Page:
Linking nutrition and sexual selection across life stages in a model butterfly system
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- Early nutrition plays an important role in determining adult fitness. Theory proposes that in organisms with complex life cycles, the fitness effects of larval nutritional constraints are mainly captured by two developmental traits: time and size at metamorphosis. However, recent evidence suggests that latent effects, which are independent of these developmental traits, must be included to fully understand how larval nutrition impacts fitness.
- In this study, I used the cabbage butterfly (Pieris rapae) as a model system to investigate how larval nutrition influences male fitness through development time, adult size and latent effects. Specifically, I examined how variation in dietary nitrogen impacts male fitness by measuring a comprehensive suite of pre- and postcopulatory traits.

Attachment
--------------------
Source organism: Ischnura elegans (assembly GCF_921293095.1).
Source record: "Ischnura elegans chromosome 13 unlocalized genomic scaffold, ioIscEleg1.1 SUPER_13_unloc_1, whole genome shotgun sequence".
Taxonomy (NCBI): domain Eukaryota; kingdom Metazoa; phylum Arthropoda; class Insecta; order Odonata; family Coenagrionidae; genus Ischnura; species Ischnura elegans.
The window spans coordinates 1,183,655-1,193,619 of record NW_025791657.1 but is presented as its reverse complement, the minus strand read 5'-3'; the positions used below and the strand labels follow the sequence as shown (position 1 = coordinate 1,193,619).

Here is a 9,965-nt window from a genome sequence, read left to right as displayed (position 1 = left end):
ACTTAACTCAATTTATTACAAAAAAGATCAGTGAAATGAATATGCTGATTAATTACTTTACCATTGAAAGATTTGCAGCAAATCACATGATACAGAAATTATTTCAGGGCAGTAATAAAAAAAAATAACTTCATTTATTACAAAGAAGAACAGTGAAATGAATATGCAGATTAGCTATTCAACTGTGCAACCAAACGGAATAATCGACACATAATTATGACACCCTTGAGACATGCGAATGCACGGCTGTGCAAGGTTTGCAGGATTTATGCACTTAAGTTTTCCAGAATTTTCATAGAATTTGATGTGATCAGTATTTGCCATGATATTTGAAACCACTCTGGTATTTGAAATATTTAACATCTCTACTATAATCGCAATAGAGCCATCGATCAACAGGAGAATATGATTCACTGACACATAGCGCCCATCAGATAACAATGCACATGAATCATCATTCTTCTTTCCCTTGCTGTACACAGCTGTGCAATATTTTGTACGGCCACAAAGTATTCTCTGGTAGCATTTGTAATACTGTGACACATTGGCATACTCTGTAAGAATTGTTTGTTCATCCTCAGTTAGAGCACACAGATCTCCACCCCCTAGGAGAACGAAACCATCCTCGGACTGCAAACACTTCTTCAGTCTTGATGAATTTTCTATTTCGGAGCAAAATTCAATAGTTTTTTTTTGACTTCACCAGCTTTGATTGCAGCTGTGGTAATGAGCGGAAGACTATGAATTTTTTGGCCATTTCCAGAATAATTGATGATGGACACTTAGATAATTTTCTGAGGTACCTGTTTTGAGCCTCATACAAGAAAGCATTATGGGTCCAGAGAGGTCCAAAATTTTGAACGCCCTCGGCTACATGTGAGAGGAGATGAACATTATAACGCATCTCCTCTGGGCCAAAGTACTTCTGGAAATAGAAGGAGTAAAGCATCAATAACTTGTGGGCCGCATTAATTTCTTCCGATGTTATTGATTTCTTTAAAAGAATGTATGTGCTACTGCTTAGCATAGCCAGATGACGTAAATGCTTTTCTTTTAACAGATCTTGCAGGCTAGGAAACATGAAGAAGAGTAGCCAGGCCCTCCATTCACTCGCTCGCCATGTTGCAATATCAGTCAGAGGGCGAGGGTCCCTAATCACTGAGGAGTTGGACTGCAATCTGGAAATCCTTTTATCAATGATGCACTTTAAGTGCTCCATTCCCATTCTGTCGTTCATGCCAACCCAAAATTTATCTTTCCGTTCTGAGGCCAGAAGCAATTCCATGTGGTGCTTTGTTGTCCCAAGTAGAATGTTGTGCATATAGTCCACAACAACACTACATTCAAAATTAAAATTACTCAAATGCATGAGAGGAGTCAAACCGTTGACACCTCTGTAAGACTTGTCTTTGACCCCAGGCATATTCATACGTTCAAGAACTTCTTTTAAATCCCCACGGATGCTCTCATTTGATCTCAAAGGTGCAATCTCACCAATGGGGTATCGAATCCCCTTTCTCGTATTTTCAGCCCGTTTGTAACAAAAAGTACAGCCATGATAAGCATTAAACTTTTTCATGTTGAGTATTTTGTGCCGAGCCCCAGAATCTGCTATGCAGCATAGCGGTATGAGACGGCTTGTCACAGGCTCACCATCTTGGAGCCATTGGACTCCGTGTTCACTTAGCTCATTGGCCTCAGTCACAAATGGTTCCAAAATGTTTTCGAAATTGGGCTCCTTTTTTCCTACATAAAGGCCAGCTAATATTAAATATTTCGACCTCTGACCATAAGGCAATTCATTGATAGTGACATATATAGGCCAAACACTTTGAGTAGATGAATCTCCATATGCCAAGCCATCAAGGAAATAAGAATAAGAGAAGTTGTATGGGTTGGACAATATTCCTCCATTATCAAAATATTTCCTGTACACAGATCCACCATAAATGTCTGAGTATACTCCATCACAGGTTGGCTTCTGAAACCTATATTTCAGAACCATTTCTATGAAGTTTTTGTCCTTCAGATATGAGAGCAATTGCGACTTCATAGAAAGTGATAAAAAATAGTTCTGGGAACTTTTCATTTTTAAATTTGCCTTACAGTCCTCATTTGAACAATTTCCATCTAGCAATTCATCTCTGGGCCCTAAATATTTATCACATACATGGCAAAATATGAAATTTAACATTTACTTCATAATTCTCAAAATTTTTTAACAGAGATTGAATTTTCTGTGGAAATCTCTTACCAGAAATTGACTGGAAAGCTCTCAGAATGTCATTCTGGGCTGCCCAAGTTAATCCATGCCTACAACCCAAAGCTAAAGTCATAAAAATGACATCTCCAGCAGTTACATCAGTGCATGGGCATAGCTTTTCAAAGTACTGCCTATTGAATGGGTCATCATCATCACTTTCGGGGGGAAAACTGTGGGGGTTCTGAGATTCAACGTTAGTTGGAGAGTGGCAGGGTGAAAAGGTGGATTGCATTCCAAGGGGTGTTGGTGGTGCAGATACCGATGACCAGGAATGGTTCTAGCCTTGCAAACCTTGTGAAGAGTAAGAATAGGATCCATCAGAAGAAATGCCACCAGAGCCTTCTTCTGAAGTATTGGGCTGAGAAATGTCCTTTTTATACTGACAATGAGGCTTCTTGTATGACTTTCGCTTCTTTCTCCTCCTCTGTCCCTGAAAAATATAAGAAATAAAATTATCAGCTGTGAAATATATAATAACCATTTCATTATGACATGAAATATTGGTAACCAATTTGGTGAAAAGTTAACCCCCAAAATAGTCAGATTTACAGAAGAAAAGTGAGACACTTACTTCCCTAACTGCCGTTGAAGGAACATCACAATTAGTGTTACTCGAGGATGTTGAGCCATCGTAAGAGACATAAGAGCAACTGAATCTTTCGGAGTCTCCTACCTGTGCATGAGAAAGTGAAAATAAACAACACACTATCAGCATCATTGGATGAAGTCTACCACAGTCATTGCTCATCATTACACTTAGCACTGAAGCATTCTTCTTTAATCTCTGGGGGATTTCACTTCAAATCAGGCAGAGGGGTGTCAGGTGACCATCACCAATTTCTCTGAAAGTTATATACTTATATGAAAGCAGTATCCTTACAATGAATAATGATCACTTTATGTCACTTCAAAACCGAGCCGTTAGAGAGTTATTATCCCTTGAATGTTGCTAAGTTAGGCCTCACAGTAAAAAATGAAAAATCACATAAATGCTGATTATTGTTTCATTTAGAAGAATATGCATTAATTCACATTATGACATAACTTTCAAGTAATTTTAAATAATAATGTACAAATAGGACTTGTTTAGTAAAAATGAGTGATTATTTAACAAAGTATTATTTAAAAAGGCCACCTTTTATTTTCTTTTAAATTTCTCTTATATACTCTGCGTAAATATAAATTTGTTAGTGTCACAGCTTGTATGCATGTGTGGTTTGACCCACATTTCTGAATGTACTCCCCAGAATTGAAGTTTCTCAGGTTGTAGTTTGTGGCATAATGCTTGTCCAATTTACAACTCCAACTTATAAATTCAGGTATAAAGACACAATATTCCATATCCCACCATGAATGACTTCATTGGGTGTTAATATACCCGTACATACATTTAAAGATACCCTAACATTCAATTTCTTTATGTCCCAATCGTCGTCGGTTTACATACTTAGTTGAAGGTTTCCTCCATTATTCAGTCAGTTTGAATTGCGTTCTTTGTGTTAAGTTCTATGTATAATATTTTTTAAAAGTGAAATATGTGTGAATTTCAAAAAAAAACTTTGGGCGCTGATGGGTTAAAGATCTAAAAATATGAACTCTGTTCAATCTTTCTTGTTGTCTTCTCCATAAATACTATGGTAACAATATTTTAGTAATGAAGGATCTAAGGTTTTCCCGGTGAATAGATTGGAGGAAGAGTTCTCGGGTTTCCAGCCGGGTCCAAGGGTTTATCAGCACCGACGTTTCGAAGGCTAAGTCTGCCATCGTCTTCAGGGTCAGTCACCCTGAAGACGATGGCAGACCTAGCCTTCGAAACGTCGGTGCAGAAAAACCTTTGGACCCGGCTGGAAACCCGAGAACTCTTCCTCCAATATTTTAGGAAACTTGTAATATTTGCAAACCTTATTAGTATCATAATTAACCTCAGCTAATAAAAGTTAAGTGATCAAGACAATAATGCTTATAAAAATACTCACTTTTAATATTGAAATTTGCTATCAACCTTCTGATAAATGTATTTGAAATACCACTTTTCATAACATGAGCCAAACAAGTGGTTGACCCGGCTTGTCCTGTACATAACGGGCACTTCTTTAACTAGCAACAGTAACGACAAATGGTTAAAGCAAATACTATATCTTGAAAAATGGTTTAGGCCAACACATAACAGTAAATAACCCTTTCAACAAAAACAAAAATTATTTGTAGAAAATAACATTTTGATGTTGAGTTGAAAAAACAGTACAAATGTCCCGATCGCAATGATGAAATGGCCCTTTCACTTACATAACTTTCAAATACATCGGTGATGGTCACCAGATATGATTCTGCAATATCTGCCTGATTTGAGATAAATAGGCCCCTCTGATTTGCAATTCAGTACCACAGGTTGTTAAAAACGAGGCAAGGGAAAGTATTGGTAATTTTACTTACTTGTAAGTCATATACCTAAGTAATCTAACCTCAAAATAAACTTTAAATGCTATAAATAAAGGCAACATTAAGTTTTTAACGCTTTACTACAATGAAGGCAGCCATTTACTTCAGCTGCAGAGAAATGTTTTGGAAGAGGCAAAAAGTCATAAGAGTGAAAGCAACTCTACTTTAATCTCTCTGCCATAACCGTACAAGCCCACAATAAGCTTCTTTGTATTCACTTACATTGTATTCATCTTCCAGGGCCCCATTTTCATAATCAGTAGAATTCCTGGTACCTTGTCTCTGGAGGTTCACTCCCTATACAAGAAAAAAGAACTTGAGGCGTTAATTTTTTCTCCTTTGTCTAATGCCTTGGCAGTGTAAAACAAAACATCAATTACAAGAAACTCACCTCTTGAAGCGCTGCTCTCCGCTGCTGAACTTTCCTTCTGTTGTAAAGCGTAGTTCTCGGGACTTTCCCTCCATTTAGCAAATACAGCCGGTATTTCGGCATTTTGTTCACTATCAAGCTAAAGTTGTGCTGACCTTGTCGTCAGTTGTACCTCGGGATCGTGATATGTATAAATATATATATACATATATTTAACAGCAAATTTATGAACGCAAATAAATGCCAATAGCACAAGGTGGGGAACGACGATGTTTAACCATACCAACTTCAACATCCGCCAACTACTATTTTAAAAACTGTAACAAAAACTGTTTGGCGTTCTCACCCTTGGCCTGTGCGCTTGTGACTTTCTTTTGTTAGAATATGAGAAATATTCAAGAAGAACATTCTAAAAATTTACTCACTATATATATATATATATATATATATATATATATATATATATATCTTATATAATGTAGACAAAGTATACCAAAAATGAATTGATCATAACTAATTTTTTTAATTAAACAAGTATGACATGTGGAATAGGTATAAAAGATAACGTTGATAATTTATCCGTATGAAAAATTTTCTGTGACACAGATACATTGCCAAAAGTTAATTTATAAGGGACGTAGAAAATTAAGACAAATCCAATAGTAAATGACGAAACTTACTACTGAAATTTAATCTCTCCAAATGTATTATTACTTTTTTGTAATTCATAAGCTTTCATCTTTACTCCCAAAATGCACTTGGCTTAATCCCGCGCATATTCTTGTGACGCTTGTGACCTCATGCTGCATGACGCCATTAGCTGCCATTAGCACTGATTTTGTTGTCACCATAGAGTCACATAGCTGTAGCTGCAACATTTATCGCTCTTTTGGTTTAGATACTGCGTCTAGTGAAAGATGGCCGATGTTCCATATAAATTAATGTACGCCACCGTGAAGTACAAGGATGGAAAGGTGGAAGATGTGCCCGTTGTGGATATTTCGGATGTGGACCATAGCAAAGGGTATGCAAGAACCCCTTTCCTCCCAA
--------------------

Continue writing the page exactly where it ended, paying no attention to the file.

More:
- Results indicate a complex role for larval nutrition in determining adult fitness. Larval nutritional constraints influence adult fitness through three different pathways: development time, adult size and latent effects. Longer development times were associated with shorter adult life span and reduced male mating success. Body size was positively correlated with traits related to postcopulatory fitness, such as spermatophore size and protein content. Larval nitrogen availability, independent of the developmental traits, also affected traits associated with male mating success such as wing coloration and latency to first mating.
- These results provide new insights into how larval nitrogen availability alters adult fitness by revealing novel links between larval dietary nitrogen and various adult fitness components.